Sally: Yes. Fruit is fairly cheap and easy, and it’s better for the planet, too. I usually put the banana example in my team letter — with bunches of bananas, I can feed a whole team for under $5. Of course it’s not as cheap if you’re going to get black raspberries for the whole team. But what I see at our soccer fields are individual bags of Ritz Bits and Capri Sun. Together, that’s plenty more than $5, and there are Capri Sun packages lying all over and it’s a waste. The kids can fill up their water bottles; they don’t need an extra drink, especially one filled with sugar, chemicals and dyes.

Mia: I could not agree more – Mother Nature doesn’t make blue drinks! Sally, thank you so much for talking with me today. Your stand against snacking is inspiring, and I know our readers will love your handbook on how to make change in their own communities. We look forward to more “fruit on the field” across America, and to healthier habits for our kids. Thank you!

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At StayBasic we believe that every concerned mom, working together, can change the way our families eat – and that in changing our own lives for the better, we can help others to do that too.

Change at home takes action, and change in your community requires the confidence to speak up – and we are here to provide you with the resources to do both. Here are five of Sally and Mia’s action items to bring healthy snacking into your home and out to your community.

Be the change you want to see. One easy change you can make right now is to commit to choosing healthy snacks – for yourself and your family. Keep in mind how many times your kids have snacks, and what they snack on, throughout the day or week, and tip the balance toward whole foods. Bring fruit for groups when you’re designated to bring a snack. Bunches of bananas are easy and can feed lots of people for little money; slices of watermelon or cantaloupe are also great. Or try fruit kabobs – skewers with chunks of melon and strawberries – or tiny paper bags with grapes. Kids love anything they can just grab and eat while hanging out with their team, club or classmates.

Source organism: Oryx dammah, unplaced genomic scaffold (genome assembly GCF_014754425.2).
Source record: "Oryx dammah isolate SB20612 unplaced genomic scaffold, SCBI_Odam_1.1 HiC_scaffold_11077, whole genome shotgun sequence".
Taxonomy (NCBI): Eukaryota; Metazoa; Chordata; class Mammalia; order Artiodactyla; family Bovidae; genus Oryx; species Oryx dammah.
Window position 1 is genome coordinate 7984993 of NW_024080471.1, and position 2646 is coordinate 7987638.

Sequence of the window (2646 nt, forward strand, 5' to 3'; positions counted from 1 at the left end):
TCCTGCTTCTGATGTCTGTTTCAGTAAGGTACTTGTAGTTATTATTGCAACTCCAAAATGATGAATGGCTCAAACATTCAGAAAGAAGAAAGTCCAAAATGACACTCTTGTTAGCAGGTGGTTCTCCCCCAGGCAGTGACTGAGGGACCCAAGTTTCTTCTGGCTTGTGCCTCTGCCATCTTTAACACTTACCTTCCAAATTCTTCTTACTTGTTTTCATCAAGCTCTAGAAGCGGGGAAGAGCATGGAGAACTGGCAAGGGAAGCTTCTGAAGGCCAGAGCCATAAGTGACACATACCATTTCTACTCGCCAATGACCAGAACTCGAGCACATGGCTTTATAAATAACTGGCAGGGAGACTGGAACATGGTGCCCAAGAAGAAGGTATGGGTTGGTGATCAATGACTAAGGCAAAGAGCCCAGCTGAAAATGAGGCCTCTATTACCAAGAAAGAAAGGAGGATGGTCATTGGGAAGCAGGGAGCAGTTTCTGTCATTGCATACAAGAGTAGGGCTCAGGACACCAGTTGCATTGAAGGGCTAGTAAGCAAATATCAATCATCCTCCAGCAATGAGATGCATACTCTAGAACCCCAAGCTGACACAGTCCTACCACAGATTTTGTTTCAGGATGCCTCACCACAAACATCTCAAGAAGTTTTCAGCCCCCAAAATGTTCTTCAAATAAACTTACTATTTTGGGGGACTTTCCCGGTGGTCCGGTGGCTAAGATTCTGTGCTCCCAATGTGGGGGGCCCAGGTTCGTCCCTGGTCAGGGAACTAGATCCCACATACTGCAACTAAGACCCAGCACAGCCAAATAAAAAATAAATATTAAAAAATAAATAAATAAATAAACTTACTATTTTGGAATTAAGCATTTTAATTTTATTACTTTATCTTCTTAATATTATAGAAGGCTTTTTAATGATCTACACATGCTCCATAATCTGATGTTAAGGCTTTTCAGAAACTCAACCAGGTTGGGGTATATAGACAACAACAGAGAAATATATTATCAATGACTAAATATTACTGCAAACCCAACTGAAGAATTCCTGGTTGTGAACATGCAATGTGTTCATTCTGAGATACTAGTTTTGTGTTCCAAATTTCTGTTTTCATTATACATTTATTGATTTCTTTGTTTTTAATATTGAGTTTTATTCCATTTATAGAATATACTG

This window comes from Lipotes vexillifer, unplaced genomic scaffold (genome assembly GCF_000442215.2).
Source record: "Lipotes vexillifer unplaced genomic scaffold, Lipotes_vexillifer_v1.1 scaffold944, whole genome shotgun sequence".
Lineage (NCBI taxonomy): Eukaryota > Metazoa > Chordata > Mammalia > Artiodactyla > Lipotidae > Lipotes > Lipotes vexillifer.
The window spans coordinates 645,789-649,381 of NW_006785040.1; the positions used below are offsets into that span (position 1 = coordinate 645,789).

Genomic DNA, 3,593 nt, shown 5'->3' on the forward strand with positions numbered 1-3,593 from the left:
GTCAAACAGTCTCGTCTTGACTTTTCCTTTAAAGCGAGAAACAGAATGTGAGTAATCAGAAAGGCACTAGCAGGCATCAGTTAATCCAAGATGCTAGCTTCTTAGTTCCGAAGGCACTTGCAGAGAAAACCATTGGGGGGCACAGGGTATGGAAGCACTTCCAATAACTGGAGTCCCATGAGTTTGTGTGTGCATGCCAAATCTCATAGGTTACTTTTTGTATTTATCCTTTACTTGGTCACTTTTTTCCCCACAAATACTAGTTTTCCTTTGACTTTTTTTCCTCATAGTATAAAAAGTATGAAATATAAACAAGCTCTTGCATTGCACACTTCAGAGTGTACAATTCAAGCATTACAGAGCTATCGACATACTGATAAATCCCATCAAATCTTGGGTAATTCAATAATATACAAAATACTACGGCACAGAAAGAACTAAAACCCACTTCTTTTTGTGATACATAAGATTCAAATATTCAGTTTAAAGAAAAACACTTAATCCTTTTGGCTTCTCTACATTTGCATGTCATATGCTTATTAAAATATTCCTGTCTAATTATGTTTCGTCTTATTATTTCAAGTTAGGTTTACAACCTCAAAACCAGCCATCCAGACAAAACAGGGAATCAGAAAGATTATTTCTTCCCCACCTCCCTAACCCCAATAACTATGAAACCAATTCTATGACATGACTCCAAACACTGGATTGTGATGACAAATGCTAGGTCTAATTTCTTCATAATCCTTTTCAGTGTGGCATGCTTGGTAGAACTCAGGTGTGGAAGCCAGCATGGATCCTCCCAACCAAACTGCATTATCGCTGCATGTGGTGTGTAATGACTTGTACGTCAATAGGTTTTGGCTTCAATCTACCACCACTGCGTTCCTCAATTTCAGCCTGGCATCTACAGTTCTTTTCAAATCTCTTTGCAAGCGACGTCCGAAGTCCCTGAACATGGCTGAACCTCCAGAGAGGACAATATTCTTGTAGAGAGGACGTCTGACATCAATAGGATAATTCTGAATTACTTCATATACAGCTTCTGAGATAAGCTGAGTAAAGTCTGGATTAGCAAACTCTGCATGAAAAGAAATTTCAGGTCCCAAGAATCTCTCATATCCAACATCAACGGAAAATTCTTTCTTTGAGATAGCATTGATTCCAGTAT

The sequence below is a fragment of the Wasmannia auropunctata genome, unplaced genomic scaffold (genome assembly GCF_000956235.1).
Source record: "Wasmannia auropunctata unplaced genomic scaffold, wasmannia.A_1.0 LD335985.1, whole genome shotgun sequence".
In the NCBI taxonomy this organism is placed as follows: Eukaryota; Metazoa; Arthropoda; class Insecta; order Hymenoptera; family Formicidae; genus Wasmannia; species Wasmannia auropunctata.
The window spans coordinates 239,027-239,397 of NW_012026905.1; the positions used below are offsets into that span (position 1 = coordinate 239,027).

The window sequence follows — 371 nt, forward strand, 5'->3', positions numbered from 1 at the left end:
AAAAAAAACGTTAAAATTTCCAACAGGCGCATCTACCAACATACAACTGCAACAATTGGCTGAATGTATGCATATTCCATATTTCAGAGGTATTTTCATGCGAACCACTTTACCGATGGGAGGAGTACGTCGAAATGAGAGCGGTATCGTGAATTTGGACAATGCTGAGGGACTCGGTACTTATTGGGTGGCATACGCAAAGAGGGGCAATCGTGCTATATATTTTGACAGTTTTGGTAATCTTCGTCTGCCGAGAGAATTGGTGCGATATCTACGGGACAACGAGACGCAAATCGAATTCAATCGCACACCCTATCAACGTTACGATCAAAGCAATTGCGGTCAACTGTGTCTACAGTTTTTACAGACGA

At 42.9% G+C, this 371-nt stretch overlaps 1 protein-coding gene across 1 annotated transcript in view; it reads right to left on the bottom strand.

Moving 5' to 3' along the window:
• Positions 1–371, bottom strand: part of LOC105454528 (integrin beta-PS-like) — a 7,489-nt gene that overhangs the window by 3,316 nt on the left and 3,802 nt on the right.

Be patient. Changing habits and traditions takes time, so honor your commitments, but don’t put too much pressure on yourself or your kids to be perfect. Understanding how to listen to one’s body and make wise choices takes time. “I struggle with this, too,” Sally says. “I have a huge sweet tooth and resisting every cookie is unrealistic. But some parents put a lot of pressure on kids to understand that sugar is not good for them, and be okay with that, when they’re only seven.” It’s important to teach kids how different foods affect their bodies, but it’s just as important to be patient with them – and with ourselves – as they learn how to make better choices.

Improve the environment. Creating a healthy environment is an easy way to ensure good choices in a group setting. “I don’t begrudge kids for wanting cookies or Gatorade – to them, those are delicious,” Sally says. “But sometimes I hear parents say, ‘My child would choose the apple over the cookie.’ Well, my children love apples and they would still choose the cookie and that’s okay – so how about we change the environment so they don’t have to make that choice?” When fruits and vegetables are the only thing available, kids are also more likely to eat them because they see the other kids eating them. “That will improve their habits, their nutrition, and their overall health.”

Talk about food with your kids. Talk about how you feel after eating – and not just on a holiday when you’re groaning about being overstuffed! After eating you might say, “I’ve eaten just the right amount, I feel perfect,” or, “Those veggies made me feel more energized,” or, “That cupcake made me feel a little crazy!” Talking out loud about how you feel, and asking your kids how they feel after eating whole foods or junk foods, helps them make the connection between eating healthy and feeling good. Then they will be better equipped to make healthy choices on their own.

Talk about food with your community. Speak up! You have the power to make healthy change your kids and your community. Check out Sally’s Sports Snacktivism Handbook for guidelines and FAQs, templates for letters to coaches and teams, and a revealing “soccer snack slideshow.” Then use these resources to approach school leaders, clubs, or anyone who can help you make change on a larger scale in your community. Know that one person can change many lives for the better – and that person can be you!